If I wanted to change a part of a preset, it’s just as simple. Just go to the button you want to alter (or press the actual button to automatically get to it), double click, and input the new shortcut you want with the handy interface. You can also just search for a command you want if you don’t know the keyboard shortcut, and chances are it’ll know the keys already. You can even create different functions for double pressing a button or pressing two buttons together. As someone who was initially daunted by the number of buttons and functions, it’s incredibly intuitive and user friendly, though it did take a minute to get acquainted with the software.
The TourBox has 14 buttons, including pressing down on things like the scroll wheel. There are three spinny bits: a large knob in the center, a scroll wheel in the top left, and a flat dial in the bottom left. Having big buttons in the bottom right, a big top button, and a D-Pad under the knob make them easy to reach while turning the knob, but the scroll wheel and dial do require some hand movement to use comfortably. In the top right, there are two much smaller buttons which work great as undo and redo, there’s another small button next to the knob that I often forgot about, and, finally, there’s a button on the side, which I find functions best as a “shift” key to change the function of other buttons while it is held down with your pinky. (I should note I’m using this with my left hand, and my mouse in my right, my left hand moving to the keyboard when needed.)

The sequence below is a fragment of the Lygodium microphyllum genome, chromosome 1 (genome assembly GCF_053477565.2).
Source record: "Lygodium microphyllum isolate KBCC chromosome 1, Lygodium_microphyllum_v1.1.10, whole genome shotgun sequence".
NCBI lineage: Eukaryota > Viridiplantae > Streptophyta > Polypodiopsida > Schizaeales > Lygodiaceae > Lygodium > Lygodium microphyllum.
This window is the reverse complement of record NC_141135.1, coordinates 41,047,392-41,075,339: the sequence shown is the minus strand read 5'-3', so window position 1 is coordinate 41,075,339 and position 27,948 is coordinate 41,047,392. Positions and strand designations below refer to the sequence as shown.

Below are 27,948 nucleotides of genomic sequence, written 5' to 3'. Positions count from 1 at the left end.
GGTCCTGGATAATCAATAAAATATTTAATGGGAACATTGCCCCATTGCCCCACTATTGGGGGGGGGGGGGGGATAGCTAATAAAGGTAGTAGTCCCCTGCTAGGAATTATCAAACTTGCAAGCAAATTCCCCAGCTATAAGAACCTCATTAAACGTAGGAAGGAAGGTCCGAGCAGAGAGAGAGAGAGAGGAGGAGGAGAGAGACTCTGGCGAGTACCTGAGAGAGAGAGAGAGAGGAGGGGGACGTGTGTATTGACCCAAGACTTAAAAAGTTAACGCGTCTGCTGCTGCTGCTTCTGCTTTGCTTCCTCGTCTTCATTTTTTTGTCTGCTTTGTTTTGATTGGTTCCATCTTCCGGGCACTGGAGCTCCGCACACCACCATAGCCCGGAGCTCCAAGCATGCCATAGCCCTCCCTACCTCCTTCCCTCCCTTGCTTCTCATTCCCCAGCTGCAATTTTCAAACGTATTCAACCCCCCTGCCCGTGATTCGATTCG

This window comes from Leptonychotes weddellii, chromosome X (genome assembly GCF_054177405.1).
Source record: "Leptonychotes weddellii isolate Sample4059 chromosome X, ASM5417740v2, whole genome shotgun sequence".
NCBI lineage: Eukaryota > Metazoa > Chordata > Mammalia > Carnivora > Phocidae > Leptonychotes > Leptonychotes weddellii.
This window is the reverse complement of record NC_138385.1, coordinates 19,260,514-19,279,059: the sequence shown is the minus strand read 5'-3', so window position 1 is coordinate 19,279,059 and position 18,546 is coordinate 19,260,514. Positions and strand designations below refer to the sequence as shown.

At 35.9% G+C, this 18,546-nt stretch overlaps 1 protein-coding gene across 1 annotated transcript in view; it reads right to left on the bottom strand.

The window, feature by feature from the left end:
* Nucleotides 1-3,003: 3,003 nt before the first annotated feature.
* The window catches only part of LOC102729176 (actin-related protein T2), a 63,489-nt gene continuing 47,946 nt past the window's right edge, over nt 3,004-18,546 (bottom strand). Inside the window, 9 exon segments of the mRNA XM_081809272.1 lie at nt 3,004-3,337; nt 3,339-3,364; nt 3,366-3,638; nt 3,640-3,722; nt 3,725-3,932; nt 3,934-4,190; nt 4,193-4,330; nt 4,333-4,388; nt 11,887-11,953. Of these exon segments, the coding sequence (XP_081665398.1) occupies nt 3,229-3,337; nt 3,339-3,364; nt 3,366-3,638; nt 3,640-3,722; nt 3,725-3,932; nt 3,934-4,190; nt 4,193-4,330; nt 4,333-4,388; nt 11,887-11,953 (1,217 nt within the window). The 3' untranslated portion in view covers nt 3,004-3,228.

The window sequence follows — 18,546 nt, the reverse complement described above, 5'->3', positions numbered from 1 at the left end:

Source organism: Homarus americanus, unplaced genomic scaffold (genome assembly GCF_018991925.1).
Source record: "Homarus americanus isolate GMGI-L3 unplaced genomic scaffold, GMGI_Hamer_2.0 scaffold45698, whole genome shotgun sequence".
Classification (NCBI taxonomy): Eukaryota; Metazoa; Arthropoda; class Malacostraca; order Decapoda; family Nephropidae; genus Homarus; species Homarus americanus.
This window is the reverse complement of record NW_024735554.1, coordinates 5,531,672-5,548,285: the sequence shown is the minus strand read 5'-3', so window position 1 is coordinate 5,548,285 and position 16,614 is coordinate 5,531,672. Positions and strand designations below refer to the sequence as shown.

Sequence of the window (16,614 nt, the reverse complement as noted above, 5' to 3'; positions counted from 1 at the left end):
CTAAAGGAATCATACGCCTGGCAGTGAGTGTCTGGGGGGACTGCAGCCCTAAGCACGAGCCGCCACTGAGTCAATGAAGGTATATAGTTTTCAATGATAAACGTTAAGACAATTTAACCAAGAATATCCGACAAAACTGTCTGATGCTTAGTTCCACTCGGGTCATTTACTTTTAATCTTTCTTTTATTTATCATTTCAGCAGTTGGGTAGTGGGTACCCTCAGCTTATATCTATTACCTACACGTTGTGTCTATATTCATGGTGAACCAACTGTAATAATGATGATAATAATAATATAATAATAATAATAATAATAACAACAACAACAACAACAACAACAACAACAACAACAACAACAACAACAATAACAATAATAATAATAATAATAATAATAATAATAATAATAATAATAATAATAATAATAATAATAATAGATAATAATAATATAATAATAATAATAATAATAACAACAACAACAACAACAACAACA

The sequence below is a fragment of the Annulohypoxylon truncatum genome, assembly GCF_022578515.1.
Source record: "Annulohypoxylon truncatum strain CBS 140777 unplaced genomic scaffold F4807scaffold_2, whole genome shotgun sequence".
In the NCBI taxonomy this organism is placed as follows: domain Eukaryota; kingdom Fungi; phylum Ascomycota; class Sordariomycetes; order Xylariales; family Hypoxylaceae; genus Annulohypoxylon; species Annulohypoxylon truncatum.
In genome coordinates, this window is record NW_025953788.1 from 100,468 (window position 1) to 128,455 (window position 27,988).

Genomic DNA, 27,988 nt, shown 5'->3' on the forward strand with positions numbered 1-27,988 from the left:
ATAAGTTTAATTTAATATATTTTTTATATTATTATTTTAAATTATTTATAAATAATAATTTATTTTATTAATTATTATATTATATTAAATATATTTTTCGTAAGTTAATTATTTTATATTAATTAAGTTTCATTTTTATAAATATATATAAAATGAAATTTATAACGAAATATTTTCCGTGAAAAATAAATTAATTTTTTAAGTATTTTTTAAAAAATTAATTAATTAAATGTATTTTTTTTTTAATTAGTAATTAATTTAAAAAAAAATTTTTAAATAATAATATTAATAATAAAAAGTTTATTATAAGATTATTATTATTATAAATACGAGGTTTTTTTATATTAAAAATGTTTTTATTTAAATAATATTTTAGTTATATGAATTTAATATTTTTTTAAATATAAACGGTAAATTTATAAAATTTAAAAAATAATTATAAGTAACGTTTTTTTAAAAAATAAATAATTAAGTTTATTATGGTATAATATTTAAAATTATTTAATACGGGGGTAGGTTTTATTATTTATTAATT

Something super handy is a toggleable overlay to remind you what each button on the D-Pad does. While I’m editing on my larger monitor, I usually keep this on my smaller one to glance at if I need it. The display will also change if you have any shift functions set up. You can of course turn it off when you don’t need it, but with so many buttons and functions I looked at it often.